He expressed that one of the most difficult aspects of grief is that life continues on as if nothing has changed. For those who have experienced loss, the world will never be the same.
Colin was born in London to parents Gwen (nee Roberts) and Eric Parkes, a solicitor. He attended Epsom College in Surrey before studying at Westminster Hospital Medical School (now part of Imperial College London), where he earned his medical degree in 1951.
He spent two years as a junior house physician at Westminster, followed by a position at Kettering general hospital in the Midlands. Following two years of national service with the RAF medical corps, he became a member of the Institute of Psychiatry located at the Maudsley.
After releasing his study on loss in 1962, he became a member of the Tavistock Institute of Human Relations. During his 13 years there, he collaborated with psychologist John Bowlby to spread the idea that grief can be divided into four phases: numbness, longing, chaos and despair, and recovery.
Parkes played a crucial role in implementing bereavement services in hospices starting in the 1960s. He collaborated with Cicely Saunders, known as the “determined mother” of palliative care, in addressing their shared concerns regarding the inadequate treatment of patients and their loved ones by fellow doctors when facing death. Together, they planned and established St Christopher’s hospice in Sydenham, located in south London, in 1967.
They both believed that proper care should involve both patients and their families. Parkes established a bereavement program with trained volunteers who visited families’ homes and arranged support groups, including some for hospice staff. He continued to be involved with St Christopher’s until 2014, serving as a consultant psychiatrist until 2007. He also held the same role at St Joseph’s hospice in Hackney, east London from 1993-2007.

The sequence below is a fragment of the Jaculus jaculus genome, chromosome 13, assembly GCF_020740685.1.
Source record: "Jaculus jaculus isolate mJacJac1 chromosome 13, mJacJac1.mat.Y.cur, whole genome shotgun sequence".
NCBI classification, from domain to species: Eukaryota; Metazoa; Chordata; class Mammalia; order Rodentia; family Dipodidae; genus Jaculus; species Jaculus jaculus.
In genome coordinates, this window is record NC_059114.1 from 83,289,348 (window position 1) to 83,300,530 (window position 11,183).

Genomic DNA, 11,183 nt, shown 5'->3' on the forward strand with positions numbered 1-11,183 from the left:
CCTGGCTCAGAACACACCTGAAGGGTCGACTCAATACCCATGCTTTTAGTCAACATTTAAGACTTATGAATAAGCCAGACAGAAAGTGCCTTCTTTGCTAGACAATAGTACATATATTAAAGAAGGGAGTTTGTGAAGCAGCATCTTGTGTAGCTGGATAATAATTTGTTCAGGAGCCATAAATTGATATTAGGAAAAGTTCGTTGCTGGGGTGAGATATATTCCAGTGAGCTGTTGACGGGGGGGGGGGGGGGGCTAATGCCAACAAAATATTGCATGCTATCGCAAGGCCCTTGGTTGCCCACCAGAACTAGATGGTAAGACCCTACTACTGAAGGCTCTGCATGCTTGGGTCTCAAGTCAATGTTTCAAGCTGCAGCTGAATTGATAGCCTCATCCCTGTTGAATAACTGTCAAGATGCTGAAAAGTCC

The former CEO of St Christopher’s, Barbara Monroe, described him as a highly influential and brilliant thinker who never let his success go to his head. Despite his stature, he remained a down-to-earth clinician, adept at communicating with both patients and colleagues, and always willing to listen.
In 1975, Parkes departed from Tavistock and assumed a position as a senior lecturer in psychiatry at Royal London Hospital Medical School. He retired from this role in 1993. His involvement with Cruse began in 1964 when he joined the council. He later became chairman in 1972 and was named life president in 1992. In 1996, he was honored with an OBE.
From 1982 until 2019, Parkes served as the editor of the journal Bereavement. In 2012, at the age of 84, he was honored with the Times/Sternberg award, which recognizes the accomplishments of individuals over the age of 70. Upon receiving the award, Parkes encouraged others to use the later years of their lives for meaningful work. He shared, “I was essentially forced to retire at 65 and I received many cards with images of old men fishing on the front. However, life is too short for retirement and this time has given me the chance to pursue endeavors I may not have otherwise.”
In 1957, he wed Patricia Ainsworth. She and their three daughters, Liz, Jenny, and Caz, outlived him.